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Another Debt Crisis

Conversations surrounding student debt have been ongoing for years. The primary focus of these conversations has been on the steady rise in cost of a dental education and the associated costs of financing that expense. The conversation, though, has evolved and we field questions from both potential Sellers and Purchasers alike. Doctors that are contemplating an upcoming sale of their practice are concerned that Purchasers are saddled with so much student debt that they’re not able to gather the capital or obtain the financing that would be required for the purchase of their practice. Purchasers are saying the same, or are concerned that they cannot or should not “take on more debt” than they already have. While there are certainly instances where any of these statements may be true, that is not the nature of the current market, and, in the case of a Purchaser, these thoughts may be hampering or jeopardizing your entire future in your chosen career.

The current reality is that with a Purchaser who has a good, solid, credit score and is looking to purchase a quality practice, ample money is available. The general credit evaluation is this — a Purchaser will need to show that they are capable of producing the amount of dentistry required to maintain the practice and, after paying all overhead of the business (not including owner’s compensation), have enough remaining from the practice (net income) to pay all costs of living, i.e. housing, food, car payments, insurance and, yes, debt (student and practice). If a Purchaser’s credit isn’t good, the Purchaser cannot produce the amount required to maintain the practice, or there is not enough left over in net income, a primary (or possibly any) lender likely will not lend. So, to be clear – money is available for good purchasers purchasing good practices. Lenders are consistently looking to us for additional opportunities so it is no question for us that the ability to finance is still there.

The bigger issue for Sellers is one that has been discussed since the economy has been improving. It is imperative that you make your practice the best it can be. Specifically, we’re talking about consistent, hopefully growing gross production and collections, equipment and technology, as updated as is reasonable (we have several articles about this on our website), and interior, as clean and uncluttered as possible. Beyond that, keep staff costs in line as well as overhead in general. In essence, we want to be sure that your practice is running as optimally as possible, and hopefully growing.

For Purchasers, this conversation is two-fold. First, as we have discussed in previous articles, be prudent with what you buy and what financial commitments you make after graduation. Just because you’ve received a large signing bonus, and have a nice income from your associateship, consider delaying the purchase of new cars, a new home, boat or airplane until after you find and purchase your practice. With that, make sure you’re also paying your bills on time, ensuring your credit score remains strong.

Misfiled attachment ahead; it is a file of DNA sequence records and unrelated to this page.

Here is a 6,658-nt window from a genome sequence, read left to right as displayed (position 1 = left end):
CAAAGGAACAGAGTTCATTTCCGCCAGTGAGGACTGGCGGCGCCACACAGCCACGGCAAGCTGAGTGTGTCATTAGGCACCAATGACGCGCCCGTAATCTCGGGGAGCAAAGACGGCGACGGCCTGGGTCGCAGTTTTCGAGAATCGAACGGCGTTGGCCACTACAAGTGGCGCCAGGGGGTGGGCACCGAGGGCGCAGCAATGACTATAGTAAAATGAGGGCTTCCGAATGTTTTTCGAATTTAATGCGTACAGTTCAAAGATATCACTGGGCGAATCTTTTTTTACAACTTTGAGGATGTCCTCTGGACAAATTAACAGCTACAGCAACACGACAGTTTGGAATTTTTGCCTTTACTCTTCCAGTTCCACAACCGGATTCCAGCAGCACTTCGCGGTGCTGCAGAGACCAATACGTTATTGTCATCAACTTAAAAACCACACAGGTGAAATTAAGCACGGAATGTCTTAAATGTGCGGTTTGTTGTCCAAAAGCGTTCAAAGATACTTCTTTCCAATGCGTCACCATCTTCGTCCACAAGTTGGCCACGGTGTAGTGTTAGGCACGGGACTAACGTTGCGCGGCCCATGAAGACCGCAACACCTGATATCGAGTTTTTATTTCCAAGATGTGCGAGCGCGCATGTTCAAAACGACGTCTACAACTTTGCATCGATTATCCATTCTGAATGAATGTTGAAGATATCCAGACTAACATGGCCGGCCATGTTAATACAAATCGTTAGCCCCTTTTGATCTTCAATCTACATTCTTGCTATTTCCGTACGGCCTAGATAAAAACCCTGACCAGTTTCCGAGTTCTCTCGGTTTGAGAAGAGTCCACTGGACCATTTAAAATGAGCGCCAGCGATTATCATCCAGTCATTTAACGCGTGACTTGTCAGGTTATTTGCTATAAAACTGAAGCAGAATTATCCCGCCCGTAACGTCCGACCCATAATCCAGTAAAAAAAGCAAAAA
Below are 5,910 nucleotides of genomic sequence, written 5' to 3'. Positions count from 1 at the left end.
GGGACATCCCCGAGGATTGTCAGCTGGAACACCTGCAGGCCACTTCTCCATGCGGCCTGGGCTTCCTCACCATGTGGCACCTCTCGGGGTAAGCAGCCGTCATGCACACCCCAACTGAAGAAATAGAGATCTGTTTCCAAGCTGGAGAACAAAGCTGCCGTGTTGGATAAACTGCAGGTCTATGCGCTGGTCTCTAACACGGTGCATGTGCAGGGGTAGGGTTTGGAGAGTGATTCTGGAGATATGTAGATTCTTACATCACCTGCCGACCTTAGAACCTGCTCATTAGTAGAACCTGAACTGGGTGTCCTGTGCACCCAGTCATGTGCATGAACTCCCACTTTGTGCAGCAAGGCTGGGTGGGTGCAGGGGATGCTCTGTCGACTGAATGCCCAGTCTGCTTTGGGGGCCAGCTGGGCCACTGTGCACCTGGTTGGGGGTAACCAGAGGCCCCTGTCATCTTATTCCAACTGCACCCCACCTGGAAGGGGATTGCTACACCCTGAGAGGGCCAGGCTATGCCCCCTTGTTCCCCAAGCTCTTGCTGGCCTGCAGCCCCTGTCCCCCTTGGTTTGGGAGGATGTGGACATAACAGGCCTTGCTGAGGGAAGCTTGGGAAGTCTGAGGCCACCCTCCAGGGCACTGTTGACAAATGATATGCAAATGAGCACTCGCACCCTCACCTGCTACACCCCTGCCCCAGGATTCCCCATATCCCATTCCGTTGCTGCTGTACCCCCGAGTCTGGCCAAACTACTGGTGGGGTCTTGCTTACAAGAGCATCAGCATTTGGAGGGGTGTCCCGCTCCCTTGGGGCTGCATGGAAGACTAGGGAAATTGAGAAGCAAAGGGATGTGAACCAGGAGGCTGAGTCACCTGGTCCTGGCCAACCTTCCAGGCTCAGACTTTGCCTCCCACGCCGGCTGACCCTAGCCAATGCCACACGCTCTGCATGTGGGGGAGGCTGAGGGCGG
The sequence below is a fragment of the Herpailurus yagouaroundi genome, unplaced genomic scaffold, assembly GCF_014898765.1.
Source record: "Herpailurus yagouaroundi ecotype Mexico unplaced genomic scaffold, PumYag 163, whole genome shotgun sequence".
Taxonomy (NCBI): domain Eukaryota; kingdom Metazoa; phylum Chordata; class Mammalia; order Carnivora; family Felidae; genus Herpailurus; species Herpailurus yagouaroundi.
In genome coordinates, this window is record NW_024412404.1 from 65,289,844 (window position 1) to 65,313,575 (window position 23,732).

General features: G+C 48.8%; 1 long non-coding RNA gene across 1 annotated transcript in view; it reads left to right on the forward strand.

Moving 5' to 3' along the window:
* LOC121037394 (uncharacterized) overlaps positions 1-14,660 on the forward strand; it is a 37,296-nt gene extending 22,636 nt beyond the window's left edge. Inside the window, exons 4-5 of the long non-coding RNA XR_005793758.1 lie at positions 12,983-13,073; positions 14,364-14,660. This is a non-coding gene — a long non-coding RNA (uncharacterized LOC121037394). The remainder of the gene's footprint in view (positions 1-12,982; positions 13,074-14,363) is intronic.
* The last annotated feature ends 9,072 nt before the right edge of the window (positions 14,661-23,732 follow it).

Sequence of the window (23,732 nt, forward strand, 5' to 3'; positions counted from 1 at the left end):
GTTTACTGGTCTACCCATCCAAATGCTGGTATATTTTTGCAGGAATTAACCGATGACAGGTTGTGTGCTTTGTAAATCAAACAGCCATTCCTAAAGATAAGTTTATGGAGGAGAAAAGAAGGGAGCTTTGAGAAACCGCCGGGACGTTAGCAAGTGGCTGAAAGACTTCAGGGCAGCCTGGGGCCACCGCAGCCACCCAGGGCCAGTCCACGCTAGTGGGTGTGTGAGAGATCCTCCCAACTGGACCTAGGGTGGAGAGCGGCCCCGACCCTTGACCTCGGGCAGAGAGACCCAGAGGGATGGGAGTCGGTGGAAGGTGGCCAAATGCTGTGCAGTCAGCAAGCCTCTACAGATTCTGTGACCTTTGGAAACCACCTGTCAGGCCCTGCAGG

Second, you can and should purchase a practice. We already discussed that money is available. The bigger and more important reality is, though, not only is your financial quality of life often better as an owner (over being an associate/employee), but your personal quality life is often better. Dentists, by nature, are artists and entrepreneurs.  You like to make your own decisions – call your own shots.  Associates don’t get to do that. Financially, though, a typical associate will make 25-32% of collections, so $25k-$32k for every $100k collected by the practice. Compared with an owner, while a sole-practitioner owner may earn at a similar rate (but usually a few percent higher), once the debt service is paid off, the take home is rarely lower than 35% and often times 40% or more. That’s $3-$8k more per month, or $36k – $96k more per year. This is all assuming no practice growth or efficiencies and does not even speak to the other financial benefits built in to being an owner (think tax write-offs and more).

There are several articles about this topic out there right now. One from a PPT colleague that was published in Dental Entrepreneur can be viewed here. There is another from our colleagues in North Carolina.  We are all concerned that the entrepreneurial spirit of the dentist is being destroyed by the overwhelming mental weight of the debt. We are here to tell you that that debt is a cost of doing business. You could not be a dentist without incurring the debt (unless you or your family are already wealthy) so it is just another cost. Take advantage, though, of your investment. A practice purchase is one of the very few times where you will borrow money to make money. Without the student debt, you’re just another professional somewhere – likely one that is not working in one of the top ten best paid professions in the country (dentists/dental specialists represent 6 out of 10).

If you have questions about financing, your practice purchase or practice sale, don’t hesitate to contact your local ADS Florida | Henry Schein Professional Practice Transitions representative. We have been working and have had relationships with our lending sources as long as they have been lending to dentists.




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